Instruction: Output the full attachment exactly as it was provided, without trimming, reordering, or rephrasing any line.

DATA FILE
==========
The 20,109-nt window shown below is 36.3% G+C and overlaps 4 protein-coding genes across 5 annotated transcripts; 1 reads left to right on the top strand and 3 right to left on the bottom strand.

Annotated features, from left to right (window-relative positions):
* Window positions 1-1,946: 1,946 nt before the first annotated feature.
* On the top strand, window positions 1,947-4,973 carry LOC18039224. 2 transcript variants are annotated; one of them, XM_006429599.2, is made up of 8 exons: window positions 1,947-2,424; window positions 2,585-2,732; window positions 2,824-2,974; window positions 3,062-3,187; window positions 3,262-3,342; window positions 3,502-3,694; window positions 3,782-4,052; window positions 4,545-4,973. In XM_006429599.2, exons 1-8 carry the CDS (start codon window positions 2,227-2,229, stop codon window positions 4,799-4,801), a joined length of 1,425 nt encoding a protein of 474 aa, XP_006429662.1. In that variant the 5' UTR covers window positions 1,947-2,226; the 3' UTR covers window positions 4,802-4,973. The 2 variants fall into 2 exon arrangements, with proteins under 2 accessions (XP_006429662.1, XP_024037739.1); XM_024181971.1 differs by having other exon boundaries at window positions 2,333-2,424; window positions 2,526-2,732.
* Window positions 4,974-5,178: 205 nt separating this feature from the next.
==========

The 20,109-nt window shown below is 36.3% G+C and overlaps 4 protein-coding genes across 5 annotated transcripts; 1 reads left to right on the top strand and 3 right to left on the bottom strand.

Annotated features, from left to right (window-relative positions):
* Window positions 1-1,946: 1,946 nt before the first annotated feature.
* On the top strand, window positions 1,947-4,973 carry LOC18039224. 2 transcript variants are annotated; one of them, XM_006429599.2, is made up of 8 exons: window positions 1,947-2,424; window positions 2,585-2,732; window positions 2,824-2,974; window positions 3,062-3,187; window positions 3,262-3,342; window positions 3,502-3,694; window positions 3,782-4,052; window positions 4,545-4,973. In XM_006429599.2, exons 1-8 carry the CDS (start codon window positions 2,227-2,229, stop codon window positions 4,799-4,801), a joined length of 1,425 nt encoding a protein of 474 aa, XP_006429662.1. In that variant the 5' UTR covers window positions 1,947-2,226; the 3' UTR covers window positions 4,802-4,973. The 2 variants fall into 2 exon arrangements, with proteins under 2 accessions (XP_006429662.1, XP_024037739.1); XM_024181971.1 differs by having other exon boundaries at window positions 2,333-2,424; window positions 2,526-2,732.
* Window positions 4,974-5,178: 205 nt separating this feature from the next.